They typically lay two different types of eggs: one that's big, maybe about the size of a racket ball, and then many others that are this kind of odd-shaped, and they're infertile. And so, that's one of the cool things that's kind of not perfectly known in the science world, as to what the exact use of these little infertile eggs are. But they're kind of intermixed in there.

And so, if she's laid in a place where we determine probably isn't a great place for this nest to be, then we'll transport them and the students learn how to dig an exact replica of the nest and so we'll take a measurement and then they run back up to the reserve and dig the exact nest and put them in there exactly the way they were laid originally. And we mark it and 60 days later we get to go back and excavate the nest after they have supposedly hatched. If they haven't hatched then we're able to go through - we open up every egg that hasn't hatched. Sometimes that is a pretty disgusting process.

Hank: Yeah, that doesn't sound like fun.

Haley: And so we mark it - what stage of embryonic development that they ended up dying. But then there are sometimes ones when we'll excavate a nest and most of the turtles have hatched, but we'll find one or two at the bottom that have hatched but didn't hatch in time to come up. And in the mass excavation, and so we're able to just kind of revive them and help them get back into the ocean.

Hank: That's the nicest outcome of the ones available. It's pretty amazing. You have accomplished a lot of different things at the same time. You get to make research less expensive, you get to help students from America to practice science on the ground, you get to subsidize local populations to, you know, maybe get more invested in the ecology of their area, and also help, like, teach them about science. Like, there's a lot going on all at the same time here.

Haley: Absolutely.

Hank: It's pretty cool.

Haley: Yep. And engaging the local populations is definitely our main focus. You know, we end up working in these incredible locations like the Sea of Cortez. And we work with local students there that are in high school and tell us that they've never put their face under the water in the Sea of Cortez. And so we take them out on this snorkel census and they're able to see for the first time all of this incredible wildlife and marine life that's happening right off the coast of their own town. Which to most people around the world, this is a destination and it's giving them a chance to really realize what an incredible place and ecosystem that they're living in.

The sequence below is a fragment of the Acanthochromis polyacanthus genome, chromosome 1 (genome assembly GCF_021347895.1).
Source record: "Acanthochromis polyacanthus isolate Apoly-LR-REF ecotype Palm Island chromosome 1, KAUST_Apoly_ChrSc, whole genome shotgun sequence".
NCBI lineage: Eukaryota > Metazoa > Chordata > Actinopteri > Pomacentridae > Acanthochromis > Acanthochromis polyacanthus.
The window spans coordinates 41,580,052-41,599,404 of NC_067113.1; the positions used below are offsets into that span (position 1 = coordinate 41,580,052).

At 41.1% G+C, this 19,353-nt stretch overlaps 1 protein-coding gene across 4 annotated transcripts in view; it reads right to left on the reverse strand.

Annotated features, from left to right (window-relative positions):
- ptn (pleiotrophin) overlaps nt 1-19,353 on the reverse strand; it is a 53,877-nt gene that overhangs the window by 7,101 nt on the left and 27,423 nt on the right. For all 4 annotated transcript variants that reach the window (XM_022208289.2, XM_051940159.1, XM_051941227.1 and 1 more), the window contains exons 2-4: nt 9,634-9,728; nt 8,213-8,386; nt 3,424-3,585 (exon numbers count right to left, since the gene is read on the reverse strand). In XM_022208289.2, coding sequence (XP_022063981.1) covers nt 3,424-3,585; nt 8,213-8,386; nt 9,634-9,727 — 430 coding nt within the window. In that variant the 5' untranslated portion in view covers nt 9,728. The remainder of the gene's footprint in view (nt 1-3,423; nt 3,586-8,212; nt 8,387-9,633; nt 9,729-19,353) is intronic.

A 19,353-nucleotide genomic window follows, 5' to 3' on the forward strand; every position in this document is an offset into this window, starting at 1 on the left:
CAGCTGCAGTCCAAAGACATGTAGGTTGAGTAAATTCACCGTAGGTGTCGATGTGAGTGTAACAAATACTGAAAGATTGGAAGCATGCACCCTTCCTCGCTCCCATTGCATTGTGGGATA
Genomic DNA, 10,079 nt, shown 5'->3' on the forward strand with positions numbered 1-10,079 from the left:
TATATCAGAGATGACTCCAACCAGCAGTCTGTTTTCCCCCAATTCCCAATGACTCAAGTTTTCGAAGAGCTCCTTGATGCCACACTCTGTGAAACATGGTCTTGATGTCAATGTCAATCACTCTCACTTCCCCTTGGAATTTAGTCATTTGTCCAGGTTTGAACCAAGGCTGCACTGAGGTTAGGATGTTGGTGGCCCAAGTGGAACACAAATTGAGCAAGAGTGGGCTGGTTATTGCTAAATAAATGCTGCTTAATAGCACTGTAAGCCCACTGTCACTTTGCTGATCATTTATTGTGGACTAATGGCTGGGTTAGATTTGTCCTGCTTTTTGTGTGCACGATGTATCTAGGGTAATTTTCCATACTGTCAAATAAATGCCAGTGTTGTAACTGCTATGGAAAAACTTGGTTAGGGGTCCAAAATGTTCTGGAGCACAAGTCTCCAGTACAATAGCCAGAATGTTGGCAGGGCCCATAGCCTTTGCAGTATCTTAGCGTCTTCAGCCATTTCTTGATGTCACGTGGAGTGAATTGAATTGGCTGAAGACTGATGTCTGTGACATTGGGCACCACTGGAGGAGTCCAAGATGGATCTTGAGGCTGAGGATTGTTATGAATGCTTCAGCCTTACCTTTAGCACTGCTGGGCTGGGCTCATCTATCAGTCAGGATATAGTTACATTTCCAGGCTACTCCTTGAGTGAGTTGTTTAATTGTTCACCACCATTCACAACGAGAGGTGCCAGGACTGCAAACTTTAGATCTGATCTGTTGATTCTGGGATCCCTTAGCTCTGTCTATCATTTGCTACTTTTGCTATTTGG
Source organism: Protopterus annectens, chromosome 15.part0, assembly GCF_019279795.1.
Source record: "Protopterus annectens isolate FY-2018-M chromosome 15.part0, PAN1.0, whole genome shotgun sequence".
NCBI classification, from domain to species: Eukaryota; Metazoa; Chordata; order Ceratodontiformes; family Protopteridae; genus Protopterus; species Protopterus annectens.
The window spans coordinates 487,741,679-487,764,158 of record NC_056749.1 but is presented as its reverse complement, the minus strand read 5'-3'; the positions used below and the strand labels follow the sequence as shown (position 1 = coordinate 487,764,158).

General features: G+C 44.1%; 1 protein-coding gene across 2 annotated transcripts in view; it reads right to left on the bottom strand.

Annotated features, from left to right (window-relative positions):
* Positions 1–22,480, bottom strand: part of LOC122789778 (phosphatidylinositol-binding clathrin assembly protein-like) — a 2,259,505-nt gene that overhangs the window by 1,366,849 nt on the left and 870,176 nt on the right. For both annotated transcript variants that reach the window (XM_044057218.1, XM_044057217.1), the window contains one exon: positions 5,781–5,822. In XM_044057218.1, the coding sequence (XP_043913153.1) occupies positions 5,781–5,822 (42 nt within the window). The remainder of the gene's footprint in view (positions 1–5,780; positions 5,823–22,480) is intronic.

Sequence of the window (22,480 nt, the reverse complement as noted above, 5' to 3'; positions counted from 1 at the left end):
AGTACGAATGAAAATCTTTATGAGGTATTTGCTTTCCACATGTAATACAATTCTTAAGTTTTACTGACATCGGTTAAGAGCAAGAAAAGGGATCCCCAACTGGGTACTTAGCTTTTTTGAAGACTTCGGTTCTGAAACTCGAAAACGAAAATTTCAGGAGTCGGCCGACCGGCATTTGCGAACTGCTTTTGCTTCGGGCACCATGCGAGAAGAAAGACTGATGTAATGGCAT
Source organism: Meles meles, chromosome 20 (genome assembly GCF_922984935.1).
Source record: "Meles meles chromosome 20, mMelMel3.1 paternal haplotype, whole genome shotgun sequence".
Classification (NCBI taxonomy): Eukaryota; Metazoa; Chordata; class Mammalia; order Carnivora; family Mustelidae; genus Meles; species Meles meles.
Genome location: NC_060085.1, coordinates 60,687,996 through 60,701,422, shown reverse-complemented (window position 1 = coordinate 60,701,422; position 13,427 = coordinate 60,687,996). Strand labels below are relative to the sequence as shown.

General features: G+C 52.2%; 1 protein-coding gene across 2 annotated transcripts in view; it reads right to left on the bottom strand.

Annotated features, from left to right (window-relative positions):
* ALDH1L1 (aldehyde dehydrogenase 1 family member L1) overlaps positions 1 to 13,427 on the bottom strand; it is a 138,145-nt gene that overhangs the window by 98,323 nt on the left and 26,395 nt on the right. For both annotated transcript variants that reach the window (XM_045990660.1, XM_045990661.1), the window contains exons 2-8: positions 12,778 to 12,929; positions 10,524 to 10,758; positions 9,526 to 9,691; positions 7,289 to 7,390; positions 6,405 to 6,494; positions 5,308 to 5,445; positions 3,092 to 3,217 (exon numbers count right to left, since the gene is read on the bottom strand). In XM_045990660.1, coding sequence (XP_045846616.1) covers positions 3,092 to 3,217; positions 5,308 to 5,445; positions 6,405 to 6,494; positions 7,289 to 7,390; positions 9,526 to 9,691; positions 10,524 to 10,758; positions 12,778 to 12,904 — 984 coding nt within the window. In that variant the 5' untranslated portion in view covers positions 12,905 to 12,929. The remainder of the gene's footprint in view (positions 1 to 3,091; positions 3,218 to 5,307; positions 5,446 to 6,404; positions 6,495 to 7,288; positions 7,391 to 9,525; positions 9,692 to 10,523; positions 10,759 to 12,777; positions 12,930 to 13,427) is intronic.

Hank: Sounds awesome. So is there, in addition to the scientific goals, I assume there's some sort of conservation goals.

Haley: Absolutely. You know, most of the places that we work have been indicated as biodiversity hot spots like Costa Rica. The leatherback sea turtle is a critically endangered animal and, you know, we're seeing just really incredible results from our students being in the field. For example in Costa Rica, when we first started working at Pacuare Nature Reserve, they estimated that about 98% of the nests that were laid were being created by either human or animals or being destroyed for one reason or another, and this last year, 15 years later, that number decreased to 2%. 


Hank: That is great, that is so fantastic. That is really cool work. Well, I have a treat for you. I don't even know what it's going to be yet, but Jessi from Animal Wonders is going to share with us a treat.

 Serpentina the Rubber Boa


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Hank: Jessi, you brought us a really weird snake.

Jessi: She is kind of weird looking. Her name is Serpentina, Tina for short.

Hank: Hi, Tina.

Jessi: You can hold her if you'd like.

Hank: Okay.

Jessi: She is a rubber boa and these guys are just - I love these snakes. Actually, put your fingers kind of apart a little bit.

Hank: Okay, that way she can - 


Jessi: And we'll do like a -

Hank: Okay, harder to drop this way. Wow, you are weird and very cold. I'm sorry you're so cold.

Jessi: Yeah, cold so that - because it's chillier in here, she's gonna be that temperature. Have you ever seen a rubber boa?

Hank: No, I don't think so.

Jessi: Have you ever seen a rubber boa?

Haley: I have.

Jessi: In the wild?

Haley: I have seen one in the wild.

Jessi: Congratulations! They're really hard to find because they're nocturnal and they like to burrow. And they're pretty short, they're not huge, they're very secretive. I really find rubber boas fascinating because they're so secretive and also they look weird.

Hank: They look weird. You have, like, strange little this - nubby tail. It's like you've got two heads.